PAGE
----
For more than 15 months, Lorene Turner had been looking for her missing granddaughter Jakadrien Turner. She would even look on Facebook, hoping to find any sign of her.
“It's very frustrating," Lorene Turner told WFAA. "Once I get home, I am up until 3 or 4 in the morning searching and looking. It's all I can think about: finding my baby."
The 15-year-old girl went missing in the fall of 2010; she had been distraught after her parents' divorce and the death of her grandfather. But in April 2011, Turner found out, with the help of Dallas police, that the girl had been deported to, of all places, Colombia.
"They didn't do their work," Turner said. "How do you deport a teenager and send her to Colombia without a passport, without anything?"
Jakadrien was reportedly in Houston when she went missing and was arrested by cops for theft. She then gave officers a fake name. Unfortunately for her, that name belonged to an illegal immigrant from Colombia whom the cops were looking for. Jakadrien was then deported to Colombia, where she received a work card and went through some hard labor.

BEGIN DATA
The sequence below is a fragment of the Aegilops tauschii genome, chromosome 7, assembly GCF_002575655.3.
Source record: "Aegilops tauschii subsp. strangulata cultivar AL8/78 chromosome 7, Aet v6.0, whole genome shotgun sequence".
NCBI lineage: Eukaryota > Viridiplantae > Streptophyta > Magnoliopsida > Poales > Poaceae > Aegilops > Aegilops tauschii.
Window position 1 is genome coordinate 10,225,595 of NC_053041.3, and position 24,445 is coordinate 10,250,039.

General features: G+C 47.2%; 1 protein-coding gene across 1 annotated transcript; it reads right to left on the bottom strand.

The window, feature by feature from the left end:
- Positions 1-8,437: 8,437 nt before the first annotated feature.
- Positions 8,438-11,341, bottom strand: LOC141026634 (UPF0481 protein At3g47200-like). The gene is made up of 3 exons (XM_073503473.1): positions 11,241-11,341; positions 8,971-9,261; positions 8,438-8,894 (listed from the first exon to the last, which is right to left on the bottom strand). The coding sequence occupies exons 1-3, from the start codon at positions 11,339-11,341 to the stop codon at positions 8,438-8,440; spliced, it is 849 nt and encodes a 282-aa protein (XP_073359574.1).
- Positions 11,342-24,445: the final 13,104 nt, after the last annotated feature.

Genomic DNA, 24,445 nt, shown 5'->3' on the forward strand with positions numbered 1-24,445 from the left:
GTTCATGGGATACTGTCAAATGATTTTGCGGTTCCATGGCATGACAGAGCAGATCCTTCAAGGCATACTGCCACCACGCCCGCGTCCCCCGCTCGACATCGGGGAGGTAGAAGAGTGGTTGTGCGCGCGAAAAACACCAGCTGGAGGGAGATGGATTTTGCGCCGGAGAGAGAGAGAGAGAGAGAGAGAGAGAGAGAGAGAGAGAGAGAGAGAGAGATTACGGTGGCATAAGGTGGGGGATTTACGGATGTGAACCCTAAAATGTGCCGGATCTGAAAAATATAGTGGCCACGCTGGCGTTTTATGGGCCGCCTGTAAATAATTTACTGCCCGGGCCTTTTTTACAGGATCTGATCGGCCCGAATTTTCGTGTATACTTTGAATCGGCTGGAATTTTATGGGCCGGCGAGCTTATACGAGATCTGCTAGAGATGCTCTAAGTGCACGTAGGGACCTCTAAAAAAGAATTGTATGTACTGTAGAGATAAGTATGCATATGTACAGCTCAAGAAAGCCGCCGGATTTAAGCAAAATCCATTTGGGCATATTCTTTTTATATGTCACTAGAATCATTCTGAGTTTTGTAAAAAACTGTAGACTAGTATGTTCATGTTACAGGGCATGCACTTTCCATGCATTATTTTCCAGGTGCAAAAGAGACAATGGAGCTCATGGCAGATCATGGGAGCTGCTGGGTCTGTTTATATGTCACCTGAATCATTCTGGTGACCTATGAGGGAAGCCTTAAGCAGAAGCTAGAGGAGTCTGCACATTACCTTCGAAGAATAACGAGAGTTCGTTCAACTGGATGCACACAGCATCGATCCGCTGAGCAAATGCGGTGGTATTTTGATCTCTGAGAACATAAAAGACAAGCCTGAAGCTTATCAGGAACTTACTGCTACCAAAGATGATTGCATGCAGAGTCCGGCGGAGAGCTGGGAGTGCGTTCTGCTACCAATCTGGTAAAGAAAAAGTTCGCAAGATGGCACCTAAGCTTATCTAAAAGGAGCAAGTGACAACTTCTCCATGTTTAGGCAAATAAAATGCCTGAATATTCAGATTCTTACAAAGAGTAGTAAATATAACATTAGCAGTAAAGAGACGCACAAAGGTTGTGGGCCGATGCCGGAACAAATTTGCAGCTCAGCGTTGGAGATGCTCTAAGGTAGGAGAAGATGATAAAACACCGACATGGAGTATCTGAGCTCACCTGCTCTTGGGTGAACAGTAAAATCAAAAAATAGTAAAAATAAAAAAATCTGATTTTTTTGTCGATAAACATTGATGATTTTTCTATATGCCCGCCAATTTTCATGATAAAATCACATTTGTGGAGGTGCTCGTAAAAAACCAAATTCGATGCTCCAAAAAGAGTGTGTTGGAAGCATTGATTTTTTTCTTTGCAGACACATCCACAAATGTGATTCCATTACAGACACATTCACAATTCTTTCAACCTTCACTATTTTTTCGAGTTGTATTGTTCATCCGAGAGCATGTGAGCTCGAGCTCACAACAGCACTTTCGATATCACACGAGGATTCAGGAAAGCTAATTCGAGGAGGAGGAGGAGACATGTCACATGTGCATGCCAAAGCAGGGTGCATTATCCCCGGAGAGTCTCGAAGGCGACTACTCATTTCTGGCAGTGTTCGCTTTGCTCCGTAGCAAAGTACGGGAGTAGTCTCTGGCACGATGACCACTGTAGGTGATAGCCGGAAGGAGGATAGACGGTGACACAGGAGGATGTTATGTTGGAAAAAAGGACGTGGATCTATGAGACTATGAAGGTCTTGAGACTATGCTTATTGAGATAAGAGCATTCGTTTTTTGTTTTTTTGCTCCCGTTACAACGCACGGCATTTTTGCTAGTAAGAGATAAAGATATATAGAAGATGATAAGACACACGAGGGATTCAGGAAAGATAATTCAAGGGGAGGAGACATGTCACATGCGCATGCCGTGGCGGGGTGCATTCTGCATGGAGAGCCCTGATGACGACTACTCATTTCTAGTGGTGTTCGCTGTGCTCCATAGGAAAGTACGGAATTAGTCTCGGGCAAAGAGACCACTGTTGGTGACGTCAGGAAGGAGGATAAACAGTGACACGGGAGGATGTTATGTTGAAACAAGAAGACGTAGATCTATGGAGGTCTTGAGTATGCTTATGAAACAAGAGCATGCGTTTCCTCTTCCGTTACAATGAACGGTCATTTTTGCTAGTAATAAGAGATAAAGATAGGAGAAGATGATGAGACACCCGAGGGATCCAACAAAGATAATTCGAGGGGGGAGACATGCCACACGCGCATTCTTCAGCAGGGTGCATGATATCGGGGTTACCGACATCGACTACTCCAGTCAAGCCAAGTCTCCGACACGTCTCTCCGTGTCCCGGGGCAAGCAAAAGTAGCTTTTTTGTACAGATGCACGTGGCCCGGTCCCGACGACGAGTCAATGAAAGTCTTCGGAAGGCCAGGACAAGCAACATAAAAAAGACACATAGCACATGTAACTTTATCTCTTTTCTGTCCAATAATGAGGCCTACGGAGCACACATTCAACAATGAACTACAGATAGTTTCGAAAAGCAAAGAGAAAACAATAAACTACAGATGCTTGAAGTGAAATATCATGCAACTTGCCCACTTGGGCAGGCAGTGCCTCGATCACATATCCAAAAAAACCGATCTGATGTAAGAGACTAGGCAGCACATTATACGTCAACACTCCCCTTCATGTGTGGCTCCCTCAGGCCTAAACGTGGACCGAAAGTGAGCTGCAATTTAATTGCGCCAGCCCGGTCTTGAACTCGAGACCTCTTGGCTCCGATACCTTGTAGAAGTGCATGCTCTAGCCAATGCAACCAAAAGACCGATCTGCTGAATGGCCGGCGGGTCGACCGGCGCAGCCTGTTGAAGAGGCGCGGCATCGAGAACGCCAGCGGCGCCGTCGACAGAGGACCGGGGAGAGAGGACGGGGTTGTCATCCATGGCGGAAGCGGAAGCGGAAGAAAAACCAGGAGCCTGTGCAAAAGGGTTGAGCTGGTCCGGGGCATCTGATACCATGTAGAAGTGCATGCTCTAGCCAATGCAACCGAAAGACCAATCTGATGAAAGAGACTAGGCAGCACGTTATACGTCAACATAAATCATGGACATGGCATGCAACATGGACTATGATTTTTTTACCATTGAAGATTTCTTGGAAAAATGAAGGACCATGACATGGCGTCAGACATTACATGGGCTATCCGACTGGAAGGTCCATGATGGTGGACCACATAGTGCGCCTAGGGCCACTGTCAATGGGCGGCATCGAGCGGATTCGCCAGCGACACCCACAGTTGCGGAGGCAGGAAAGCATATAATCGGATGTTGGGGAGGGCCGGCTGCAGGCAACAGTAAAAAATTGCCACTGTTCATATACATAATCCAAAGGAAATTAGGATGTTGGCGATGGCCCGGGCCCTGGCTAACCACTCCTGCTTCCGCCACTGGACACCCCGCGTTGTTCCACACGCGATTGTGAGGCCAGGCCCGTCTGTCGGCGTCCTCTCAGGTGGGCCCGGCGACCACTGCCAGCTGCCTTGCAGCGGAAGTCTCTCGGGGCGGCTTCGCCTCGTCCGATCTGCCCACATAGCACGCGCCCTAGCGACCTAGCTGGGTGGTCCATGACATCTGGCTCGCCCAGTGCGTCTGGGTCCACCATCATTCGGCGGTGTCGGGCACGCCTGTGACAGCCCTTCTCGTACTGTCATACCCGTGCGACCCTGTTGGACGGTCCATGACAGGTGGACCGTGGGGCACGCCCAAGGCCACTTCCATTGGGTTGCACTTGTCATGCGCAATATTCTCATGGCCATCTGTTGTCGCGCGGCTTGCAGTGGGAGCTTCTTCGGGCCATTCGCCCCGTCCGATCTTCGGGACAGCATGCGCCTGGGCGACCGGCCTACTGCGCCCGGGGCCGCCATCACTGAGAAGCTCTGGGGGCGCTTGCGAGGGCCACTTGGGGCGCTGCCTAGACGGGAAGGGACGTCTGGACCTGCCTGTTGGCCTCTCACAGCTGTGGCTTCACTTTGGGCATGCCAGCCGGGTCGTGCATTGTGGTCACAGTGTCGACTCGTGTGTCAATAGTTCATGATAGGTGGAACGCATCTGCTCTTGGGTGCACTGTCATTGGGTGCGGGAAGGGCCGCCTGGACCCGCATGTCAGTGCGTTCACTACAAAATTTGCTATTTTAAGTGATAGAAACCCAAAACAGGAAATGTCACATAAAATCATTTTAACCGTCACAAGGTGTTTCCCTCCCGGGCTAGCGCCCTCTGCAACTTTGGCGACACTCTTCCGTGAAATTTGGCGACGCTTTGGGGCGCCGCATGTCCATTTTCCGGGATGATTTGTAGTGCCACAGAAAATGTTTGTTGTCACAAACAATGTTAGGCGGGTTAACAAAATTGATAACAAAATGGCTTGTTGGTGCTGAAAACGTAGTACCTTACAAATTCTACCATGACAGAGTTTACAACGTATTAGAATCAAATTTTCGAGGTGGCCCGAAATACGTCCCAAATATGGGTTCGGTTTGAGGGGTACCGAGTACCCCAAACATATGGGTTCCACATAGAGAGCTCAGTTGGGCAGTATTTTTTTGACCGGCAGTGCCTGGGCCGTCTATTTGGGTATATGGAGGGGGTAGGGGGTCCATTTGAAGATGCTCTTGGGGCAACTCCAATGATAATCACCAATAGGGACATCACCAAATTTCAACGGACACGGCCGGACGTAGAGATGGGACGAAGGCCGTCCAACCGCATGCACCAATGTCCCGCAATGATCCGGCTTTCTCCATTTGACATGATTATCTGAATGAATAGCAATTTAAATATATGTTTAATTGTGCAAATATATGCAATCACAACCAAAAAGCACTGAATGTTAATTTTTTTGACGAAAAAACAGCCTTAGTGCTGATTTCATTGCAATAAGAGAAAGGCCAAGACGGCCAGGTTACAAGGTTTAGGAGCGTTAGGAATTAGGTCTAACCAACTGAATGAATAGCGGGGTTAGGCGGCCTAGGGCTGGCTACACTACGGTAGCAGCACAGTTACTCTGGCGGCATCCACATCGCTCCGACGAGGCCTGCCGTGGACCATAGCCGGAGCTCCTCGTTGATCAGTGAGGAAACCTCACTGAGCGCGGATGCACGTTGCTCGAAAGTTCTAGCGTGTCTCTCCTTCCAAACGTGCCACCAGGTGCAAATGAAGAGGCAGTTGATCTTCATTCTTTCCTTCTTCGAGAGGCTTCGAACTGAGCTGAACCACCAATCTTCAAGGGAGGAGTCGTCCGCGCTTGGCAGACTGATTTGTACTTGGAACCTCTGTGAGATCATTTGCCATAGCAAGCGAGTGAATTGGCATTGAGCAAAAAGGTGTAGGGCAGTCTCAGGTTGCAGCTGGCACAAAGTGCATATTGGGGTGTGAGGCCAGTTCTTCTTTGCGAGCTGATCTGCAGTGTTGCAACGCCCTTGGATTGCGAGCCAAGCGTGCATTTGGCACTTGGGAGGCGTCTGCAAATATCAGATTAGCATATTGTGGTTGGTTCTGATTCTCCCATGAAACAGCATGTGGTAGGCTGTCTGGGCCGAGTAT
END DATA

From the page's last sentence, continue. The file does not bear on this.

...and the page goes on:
"She talked about how they had her working in this big house cleaning all day, and how tired she was," Turner said.
But if you thought this story ended with Jakadrien coming back home, you are wrong. The Colombian government is still holding the young girl and refuses to release her.
"I feel like she will come home," the grandmother said with tears in her eyes. "I just need help and prayer."
When a young girl who doesn't speak a lick of Spanish gets transferred from Houston to Colombia without anybody checking her records, it shows how flawed U.S. Immigration and Customs Enforcement is. We are praying for the safe return of this young girl to her family, and hope they take the government to court for a mistake that has cost them so much time together.
Read more at WFAA.